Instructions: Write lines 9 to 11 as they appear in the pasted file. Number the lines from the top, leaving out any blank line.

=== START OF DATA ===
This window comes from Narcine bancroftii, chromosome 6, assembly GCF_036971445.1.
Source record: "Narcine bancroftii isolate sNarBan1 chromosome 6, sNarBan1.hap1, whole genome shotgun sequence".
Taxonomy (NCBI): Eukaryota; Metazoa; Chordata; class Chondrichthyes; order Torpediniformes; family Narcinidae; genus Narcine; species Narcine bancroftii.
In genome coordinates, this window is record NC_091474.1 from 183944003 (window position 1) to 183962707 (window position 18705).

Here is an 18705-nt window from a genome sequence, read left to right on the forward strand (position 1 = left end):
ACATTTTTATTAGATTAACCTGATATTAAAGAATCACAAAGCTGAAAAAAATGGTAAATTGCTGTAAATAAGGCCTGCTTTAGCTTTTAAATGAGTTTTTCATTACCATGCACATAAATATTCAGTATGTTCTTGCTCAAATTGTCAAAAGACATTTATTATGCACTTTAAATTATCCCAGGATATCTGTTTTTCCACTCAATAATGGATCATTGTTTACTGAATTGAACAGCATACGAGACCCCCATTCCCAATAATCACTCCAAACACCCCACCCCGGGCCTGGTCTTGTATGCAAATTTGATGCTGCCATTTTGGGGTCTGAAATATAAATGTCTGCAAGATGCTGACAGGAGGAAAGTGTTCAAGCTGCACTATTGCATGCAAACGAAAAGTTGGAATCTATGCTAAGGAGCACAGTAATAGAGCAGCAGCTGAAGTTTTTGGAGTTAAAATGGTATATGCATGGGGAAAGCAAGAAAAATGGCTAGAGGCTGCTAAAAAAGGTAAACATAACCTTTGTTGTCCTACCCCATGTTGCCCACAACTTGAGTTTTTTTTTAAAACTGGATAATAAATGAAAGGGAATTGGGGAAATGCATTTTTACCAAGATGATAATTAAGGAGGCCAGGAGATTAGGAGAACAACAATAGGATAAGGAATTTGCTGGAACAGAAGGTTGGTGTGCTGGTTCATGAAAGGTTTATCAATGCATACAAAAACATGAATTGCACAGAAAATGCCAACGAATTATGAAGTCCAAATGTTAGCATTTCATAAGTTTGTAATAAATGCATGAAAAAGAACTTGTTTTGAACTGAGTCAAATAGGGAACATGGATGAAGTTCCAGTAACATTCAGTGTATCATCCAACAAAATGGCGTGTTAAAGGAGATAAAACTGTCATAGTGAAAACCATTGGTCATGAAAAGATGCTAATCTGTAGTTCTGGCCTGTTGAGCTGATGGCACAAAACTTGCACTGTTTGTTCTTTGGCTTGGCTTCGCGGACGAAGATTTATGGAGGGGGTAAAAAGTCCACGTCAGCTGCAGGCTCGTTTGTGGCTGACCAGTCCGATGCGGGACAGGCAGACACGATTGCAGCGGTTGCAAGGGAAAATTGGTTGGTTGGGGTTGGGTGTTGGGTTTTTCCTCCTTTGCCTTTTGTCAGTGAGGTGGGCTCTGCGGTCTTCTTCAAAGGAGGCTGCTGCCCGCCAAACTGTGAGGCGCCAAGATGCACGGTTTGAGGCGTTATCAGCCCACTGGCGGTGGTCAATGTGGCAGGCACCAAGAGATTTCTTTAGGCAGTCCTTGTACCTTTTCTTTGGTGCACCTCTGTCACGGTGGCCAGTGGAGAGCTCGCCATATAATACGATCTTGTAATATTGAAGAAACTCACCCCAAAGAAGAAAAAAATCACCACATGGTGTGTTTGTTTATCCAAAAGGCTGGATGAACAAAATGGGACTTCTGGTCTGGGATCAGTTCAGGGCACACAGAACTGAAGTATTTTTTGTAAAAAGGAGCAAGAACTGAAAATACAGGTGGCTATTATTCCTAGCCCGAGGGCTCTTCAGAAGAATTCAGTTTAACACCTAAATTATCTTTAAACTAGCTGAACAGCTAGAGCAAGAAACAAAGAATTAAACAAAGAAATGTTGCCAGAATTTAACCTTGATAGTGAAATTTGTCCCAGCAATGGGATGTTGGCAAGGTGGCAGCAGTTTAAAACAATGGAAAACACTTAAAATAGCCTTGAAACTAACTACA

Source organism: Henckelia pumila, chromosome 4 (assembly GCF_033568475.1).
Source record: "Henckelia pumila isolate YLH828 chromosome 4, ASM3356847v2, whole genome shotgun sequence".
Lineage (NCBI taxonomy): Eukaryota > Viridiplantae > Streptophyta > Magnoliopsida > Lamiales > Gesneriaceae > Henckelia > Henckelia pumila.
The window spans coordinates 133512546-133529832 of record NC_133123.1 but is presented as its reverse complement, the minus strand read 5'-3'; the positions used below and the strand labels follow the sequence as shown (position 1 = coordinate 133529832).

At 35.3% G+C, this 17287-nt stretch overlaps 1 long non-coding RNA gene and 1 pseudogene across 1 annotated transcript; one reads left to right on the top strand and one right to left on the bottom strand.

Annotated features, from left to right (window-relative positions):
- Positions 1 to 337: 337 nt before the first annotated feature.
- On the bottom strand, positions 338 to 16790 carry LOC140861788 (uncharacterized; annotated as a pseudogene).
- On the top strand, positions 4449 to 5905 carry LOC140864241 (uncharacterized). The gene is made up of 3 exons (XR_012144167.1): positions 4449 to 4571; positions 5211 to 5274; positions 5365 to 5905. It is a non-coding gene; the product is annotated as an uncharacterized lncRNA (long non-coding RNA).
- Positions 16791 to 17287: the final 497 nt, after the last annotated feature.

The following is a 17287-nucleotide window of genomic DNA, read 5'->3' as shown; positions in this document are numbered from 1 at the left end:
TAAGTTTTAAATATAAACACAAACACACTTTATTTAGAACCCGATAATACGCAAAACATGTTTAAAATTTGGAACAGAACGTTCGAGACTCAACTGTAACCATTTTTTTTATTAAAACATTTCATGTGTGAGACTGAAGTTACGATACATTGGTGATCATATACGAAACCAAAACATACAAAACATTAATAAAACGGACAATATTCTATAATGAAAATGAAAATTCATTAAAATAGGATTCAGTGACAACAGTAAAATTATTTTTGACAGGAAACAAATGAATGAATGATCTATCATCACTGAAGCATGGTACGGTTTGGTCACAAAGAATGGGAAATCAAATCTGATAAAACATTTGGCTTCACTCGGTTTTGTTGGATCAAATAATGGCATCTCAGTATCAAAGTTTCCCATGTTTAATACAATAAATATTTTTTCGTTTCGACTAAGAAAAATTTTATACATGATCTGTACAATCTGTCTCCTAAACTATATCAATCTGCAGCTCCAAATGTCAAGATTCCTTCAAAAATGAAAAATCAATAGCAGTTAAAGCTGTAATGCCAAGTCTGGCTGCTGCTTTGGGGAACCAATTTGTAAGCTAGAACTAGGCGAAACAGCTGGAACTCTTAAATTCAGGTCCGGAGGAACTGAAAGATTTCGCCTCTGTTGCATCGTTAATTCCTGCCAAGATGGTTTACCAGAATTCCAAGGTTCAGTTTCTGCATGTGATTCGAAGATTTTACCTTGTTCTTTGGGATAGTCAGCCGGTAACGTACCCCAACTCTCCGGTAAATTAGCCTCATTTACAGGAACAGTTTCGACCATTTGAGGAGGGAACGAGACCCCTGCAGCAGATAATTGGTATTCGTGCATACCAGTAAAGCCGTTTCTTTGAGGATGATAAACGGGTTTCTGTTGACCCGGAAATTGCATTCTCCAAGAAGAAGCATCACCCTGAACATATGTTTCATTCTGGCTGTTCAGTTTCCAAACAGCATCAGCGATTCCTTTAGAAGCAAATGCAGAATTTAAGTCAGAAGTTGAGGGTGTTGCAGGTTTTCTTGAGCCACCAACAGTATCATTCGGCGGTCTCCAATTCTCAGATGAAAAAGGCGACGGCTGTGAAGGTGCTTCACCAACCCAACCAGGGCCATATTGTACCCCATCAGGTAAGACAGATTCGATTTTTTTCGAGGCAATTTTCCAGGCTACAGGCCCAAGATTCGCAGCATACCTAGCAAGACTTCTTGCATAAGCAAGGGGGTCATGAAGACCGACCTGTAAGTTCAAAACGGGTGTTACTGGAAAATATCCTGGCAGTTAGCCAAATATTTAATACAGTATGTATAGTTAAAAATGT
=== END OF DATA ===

Lineage (NCBI taxonomy): Eukaryota > Viridiplantae > Streptophyta > Magnoliopsida > Lamiales > Gesneriaceae > Henckelia > Henckelia pumila.
The window spans coordinates 133512546-133529832 of record NC_133123.1 but is presented as its reverse complement, the minus strand read 5'-3'; the positions used below and the strand labels follow the sequence as shown (position 1 = coordinate 133529832).

At 35.3% G+C, this 17287-nt stretch overlaps 1 long non-coding RNA gene and 1 pseudogene across 1 annotated transcript; one reads left to right on the top strand and one right to left on the bottom strand.